If you go in for pheasant-breeding, you go in for expense at once. The artificial food for three hundred pheasants, until they shoot their tails, would cost fifteen or twenty pounds. By artificial food I mean eggs, rice, greaves, chopped onions, lettuce, etc. I should say that every pheasant shot on any manor costs twelve shillings, for they must be reared by hand. The good friend with whom I have had many a pleasant day in the woods, calculates the cost of his birds at a pound each; but he does everything in an unnecessarily princely fashion, and has a staff of keepers and beaters inferior to none in number or cost.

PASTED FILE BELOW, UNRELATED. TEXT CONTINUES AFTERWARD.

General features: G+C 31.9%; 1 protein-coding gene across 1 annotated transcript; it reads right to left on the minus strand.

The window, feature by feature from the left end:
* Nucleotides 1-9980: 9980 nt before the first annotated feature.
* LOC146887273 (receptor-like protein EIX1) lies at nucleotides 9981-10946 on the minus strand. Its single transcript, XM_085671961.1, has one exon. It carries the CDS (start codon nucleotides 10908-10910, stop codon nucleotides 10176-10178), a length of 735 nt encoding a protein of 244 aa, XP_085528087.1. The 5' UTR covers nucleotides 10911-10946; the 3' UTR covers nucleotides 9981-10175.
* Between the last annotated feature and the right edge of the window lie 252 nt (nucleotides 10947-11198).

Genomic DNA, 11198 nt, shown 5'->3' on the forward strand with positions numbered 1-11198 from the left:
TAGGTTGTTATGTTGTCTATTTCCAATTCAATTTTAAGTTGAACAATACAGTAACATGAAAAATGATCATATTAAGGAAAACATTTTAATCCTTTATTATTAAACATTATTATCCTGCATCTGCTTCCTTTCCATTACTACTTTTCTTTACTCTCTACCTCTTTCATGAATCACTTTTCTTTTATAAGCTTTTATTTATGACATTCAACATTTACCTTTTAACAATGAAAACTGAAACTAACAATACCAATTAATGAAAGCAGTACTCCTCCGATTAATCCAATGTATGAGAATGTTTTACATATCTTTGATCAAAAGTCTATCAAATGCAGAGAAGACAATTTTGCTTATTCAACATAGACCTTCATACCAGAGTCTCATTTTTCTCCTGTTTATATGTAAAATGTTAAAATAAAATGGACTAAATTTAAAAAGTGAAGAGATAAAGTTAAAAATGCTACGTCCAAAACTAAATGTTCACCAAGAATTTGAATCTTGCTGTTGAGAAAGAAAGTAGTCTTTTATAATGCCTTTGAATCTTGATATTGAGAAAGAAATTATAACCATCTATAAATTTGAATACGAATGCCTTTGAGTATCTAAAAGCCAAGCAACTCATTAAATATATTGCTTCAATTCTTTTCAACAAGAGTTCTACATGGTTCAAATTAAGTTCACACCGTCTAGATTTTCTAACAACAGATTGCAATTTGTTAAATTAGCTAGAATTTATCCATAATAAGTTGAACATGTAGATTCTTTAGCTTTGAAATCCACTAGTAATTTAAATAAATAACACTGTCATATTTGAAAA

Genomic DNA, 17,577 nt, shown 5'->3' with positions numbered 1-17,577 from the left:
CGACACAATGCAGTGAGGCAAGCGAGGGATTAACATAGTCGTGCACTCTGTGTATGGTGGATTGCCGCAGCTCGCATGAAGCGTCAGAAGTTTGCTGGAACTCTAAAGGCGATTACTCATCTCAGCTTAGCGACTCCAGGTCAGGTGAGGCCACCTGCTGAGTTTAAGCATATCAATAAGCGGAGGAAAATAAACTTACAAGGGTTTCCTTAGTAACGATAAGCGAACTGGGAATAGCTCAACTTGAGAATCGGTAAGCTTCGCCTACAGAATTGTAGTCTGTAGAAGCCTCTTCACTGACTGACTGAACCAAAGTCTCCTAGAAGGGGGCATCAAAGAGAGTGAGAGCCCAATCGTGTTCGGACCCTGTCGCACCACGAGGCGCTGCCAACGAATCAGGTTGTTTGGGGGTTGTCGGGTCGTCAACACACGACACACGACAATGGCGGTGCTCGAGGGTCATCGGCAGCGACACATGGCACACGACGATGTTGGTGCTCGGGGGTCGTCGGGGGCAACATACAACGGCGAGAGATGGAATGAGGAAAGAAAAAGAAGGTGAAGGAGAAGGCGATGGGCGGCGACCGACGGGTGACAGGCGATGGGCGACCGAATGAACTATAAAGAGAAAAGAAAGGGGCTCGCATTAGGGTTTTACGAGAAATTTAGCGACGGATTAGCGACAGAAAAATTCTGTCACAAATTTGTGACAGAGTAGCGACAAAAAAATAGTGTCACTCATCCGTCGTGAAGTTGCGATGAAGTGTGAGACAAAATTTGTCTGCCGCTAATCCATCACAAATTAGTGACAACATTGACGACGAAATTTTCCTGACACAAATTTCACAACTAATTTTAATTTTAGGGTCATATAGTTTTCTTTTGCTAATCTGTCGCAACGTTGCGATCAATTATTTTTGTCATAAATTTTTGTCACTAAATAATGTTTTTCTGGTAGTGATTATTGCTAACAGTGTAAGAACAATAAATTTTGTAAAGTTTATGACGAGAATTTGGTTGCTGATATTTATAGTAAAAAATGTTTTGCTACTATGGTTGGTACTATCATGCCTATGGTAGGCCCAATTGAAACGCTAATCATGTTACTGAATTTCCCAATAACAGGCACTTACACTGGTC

Grouse-shooting in England can be pursued in Yorkshire, Northumberland, and Westmoreland, in some parts of Wales, in Kerry, Limerick, Wicklow, and Tipperary in Ireland, and in the Scotch Highlands. Within the last few years grouse-shooting has become such a fashionable amusement, that the prices of moors have risen enormously, and have at length attained a fabulous height. Twenty years ago, the highest price for a moor of from twenty to forty thousand [-119-] acres, fit for four guns, was four hundred pounds ; you would be lucky now to get it for double the money. This is owing to the manufacturing gentry, who are tremendously keen groucers, and have a general leaning towards gunning, and can afford to pay magnificently. Here it may be well to call attention to the advertisements of moors to be let for the season, the owner of which stipulates that the tenant shall "be limited to a thousand brace!" He must not shoot more, for fear of thinning the stock on the moor. Caveat emptor. The intending answerer of such advertisement may safely pledge himself to abide by this stipulation, and if he and his friends bag three hundred brace, they may think themselves highly favoured. Setters and pointers (Russian and Spanish preferred by some) are the best dogs to shoot grouse to; the time, between the 12th of August and the 20th of September, though some talk of October, and even the early days of November, but you will get better grousing between the dates I have mentioned; a large-bored gun, and, if with a muzzle-loader, No. 3 shot. Colonel Hawker says: "Grouse take a harder blow than partridges."